News

Maine Forest Service online session March 3rd: Submitting Forest Operations Notifications with the new Forest Online Resource Tool

Maine Forest Service online session March 3rd at 8 a.m.

As announced last June, FONS (Forest Operations Notifications) transitioned to the online Forest Online Resource Tool (FOResT) on 01 January, 2021.

To help landowners, loggers, and foresters become familiar with the new online system, the Maine Forest Service will offer a public, online overview and demonstration session on FOResT on March 3rd. Licensed Forester Continuing Education Credits have recently been approved for these sessions. Credits: 2 hours – Category 1. Sign up for the March 3rd session

This session will contain:

  • 40-45 minute overview of FOResT followed by 15-20 minutes for attendees to ask questions.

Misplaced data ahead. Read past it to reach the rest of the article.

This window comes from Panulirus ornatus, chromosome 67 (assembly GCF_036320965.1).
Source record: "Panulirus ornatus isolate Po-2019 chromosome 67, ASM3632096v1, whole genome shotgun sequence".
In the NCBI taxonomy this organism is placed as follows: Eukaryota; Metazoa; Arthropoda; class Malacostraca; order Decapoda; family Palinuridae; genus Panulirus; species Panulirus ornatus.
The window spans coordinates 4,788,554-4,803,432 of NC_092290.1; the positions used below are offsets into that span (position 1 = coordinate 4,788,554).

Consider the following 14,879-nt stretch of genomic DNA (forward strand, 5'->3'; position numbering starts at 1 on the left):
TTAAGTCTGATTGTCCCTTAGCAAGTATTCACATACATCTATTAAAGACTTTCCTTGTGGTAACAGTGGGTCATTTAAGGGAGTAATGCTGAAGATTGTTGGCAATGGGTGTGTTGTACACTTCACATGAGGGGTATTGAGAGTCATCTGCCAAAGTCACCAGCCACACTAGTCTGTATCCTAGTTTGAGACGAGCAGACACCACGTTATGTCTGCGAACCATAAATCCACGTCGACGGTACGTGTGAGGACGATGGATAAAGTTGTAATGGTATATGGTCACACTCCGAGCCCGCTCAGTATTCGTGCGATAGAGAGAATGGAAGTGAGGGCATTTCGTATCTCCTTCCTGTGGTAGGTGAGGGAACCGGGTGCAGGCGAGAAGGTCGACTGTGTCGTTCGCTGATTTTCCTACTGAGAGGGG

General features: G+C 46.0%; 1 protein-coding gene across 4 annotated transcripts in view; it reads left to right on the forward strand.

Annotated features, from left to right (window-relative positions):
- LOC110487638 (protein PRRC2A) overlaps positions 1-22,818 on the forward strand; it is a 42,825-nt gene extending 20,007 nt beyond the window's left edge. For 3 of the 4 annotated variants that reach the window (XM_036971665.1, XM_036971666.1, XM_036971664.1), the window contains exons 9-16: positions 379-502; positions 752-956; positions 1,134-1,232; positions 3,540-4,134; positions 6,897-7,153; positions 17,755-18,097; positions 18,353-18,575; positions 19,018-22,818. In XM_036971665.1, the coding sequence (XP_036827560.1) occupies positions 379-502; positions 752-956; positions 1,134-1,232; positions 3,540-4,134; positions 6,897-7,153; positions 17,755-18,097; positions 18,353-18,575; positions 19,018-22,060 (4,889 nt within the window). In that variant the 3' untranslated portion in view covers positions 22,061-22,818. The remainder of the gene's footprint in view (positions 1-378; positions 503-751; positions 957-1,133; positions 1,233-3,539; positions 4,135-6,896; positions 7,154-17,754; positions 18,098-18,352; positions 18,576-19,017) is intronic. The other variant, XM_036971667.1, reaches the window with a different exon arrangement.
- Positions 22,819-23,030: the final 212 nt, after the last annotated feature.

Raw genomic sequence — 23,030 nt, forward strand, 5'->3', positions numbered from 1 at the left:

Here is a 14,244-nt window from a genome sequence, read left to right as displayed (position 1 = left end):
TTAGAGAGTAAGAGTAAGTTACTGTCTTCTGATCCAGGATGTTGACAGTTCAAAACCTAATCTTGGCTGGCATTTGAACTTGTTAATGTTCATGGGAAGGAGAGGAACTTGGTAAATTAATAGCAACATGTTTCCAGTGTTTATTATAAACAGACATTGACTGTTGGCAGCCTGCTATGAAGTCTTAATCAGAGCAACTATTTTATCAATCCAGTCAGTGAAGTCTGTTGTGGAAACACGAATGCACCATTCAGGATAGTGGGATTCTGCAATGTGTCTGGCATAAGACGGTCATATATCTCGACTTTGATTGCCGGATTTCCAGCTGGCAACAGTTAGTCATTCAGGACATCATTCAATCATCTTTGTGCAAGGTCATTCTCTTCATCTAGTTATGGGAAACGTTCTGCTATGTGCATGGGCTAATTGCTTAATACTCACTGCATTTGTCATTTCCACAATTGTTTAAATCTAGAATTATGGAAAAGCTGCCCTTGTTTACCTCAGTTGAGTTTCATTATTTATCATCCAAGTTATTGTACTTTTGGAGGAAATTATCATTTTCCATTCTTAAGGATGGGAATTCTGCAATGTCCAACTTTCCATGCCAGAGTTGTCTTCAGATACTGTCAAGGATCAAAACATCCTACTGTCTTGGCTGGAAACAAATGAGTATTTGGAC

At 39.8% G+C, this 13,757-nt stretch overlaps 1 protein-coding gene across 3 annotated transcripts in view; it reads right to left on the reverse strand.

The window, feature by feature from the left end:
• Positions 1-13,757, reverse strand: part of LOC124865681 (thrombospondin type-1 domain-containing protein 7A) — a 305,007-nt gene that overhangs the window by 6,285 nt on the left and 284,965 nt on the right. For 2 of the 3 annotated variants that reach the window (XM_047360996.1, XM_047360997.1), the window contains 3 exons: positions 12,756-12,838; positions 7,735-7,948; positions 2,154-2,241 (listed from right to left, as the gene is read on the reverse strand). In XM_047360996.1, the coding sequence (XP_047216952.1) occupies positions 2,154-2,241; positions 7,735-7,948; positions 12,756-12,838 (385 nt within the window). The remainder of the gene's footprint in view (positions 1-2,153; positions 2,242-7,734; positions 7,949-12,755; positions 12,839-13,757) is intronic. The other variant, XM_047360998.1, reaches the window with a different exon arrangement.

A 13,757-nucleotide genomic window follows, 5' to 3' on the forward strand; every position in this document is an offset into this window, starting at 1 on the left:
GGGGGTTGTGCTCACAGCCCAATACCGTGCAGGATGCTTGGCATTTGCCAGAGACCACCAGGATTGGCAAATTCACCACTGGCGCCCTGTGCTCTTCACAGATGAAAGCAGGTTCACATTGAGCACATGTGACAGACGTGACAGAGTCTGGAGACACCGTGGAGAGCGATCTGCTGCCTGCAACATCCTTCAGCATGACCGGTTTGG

• 10 minute break
  • 1.5 hour in-depth demo of FOResT followed by 30 minutes for attendees to ask questions

If you have any questions or have trouble signing up, contact the Maine Forest Service at forestinfo@maine.gov or 207-287-2791.

There is no maximum number of attendees. These sessions will be repeated throughout the winter to ensure that people have multiple opportunities to attend.

In addition to March 3, future sessions will begin at 8 a.m. on the following Wednesdays: March 17 and March 31.
Invitations to each of these sessions will be sent out for you to sign up. Updates on scheduling and other information regarding FOResT will be announced via MFS’s electronic newsletters for landowners, foresters, and loggers.